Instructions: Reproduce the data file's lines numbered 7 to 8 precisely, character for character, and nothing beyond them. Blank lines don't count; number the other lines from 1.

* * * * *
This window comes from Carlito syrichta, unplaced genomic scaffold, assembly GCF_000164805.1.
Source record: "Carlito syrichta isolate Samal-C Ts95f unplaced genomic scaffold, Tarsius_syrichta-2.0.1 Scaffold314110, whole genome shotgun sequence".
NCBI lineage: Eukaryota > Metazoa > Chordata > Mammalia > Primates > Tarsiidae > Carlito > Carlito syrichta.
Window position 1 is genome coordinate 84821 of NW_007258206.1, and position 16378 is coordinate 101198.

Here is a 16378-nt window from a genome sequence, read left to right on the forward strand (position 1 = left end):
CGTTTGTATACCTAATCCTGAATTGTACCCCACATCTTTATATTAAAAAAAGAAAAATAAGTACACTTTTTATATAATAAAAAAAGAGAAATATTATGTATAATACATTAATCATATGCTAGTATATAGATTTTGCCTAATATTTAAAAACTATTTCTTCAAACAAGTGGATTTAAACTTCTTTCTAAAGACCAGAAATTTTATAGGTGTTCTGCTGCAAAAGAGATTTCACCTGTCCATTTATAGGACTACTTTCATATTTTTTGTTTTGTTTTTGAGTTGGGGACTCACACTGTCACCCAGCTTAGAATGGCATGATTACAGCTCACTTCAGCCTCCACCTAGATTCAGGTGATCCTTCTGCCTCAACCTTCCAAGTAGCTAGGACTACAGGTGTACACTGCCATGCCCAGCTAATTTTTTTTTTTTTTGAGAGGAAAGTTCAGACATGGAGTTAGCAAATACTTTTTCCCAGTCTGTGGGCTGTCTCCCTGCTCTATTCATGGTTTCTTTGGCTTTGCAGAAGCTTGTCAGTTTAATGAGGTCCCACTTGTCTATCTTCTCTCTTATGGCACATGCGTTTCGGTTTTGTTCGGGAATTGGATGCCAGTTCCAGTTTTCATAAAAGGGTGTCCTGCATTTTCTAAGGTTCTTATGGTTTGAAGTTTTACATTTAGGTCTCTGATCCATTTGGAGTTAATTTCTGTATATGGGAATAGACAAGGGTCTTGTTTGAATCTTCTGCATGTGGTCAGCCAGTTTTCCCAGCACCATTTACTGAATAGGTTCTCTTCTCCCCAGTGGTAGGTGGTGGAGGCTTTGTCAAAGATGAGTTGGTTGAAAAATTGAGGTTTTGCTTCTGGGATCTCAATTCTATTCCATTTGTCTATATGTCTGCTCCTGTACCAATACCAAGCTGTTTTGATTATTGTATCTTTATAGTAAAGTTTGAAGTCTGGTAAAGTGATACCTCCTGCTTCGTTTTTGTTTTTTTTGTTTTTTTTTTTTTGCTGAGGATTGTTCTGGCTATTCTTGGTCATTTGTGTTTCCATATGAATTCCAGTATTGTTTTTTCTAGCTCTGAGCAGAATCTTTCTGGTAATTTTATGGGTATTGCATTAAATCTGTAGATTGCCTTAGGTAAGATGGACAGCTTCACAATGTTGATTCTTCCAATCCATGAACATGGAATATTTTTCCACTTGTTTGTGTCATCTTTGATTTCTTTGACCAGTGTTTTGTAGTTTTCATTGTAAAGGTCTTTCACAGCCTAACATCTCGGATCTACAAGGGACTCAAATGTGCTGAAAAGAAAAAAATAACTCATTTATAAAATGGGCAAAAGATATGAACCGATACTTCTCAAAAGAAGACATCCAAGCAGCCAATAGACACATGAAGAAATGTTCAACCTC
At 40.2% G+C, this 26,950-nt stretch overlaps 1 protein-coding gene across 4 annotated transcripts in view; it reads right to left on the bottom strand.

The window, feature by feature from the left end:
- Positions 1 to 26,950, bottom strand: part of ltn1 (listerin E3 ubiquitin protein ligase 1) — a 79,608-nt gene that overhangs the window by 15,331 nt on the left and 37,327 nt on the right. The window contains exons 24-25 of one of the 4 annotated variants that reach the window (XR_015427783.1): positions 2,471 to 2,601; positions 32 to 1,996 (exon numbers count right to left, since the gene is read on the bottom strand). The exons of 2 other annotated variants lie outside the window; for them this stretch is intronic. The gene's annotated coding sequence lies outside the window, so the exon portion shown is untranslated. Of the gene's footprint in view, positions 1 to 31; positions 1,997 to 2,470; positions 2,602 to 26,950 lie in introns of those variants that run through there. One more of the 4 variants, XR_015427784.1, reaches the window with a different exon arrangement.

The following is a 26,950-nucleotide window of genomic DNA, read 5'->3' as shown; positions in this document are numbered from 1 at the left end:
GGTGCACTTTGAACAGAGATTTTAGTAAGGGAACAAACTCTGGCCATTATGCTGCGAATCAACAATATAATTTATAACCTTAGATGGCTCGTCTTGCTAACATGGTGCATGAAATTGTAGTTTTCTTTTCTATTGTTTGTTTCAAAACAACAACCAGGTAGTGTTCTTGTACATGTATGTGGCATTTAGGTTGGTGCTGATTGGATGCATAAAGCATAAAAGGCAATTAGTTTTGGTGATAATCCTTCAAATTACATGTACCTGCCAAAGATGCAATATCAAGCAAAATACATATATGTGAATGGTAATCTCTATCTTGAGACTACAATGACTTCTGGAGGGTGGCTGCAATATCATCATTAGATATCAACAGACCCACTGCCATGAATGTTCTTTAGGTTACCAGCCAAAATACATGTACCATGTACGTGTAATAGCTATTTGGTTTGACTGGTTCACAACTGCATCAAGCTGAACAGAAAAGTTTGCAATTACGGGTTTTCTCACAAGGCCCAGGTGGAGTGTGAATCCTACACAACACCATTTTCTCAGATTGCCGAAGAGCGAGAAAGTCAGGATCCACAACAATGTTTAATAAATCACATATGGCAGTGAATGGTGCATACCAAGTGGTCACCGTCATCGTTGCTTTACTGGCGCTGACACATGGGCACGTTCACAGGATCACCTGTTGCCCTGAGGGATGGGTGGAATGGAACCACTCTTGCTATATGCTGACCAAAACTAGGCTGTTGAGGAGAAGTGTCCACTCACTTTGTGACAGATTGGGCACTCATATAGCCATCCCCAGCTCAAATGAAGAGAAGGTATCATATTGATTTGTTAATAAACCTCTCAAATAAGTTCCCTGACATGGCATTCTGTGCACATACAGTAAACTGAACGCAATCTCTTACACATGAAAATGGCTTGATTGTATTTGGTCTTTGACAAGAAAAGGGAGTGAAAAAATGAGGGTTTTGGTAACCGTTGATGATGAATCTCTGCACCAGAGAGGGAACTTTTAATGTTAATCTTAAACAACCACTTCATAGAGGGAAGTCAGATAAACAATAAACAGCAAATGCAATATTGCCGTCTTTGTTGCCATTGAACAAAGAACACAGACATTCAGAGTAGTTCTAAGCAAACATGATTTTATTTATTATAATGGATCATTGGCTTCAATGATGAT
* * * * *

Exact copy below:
At 40.2% G+C, this 26,950-nt stretch overlaps 1 protein-coding gene across 4 annotated transcripts in view; it reads right to left on the bottom strand.

The window, feature by feature from the left end: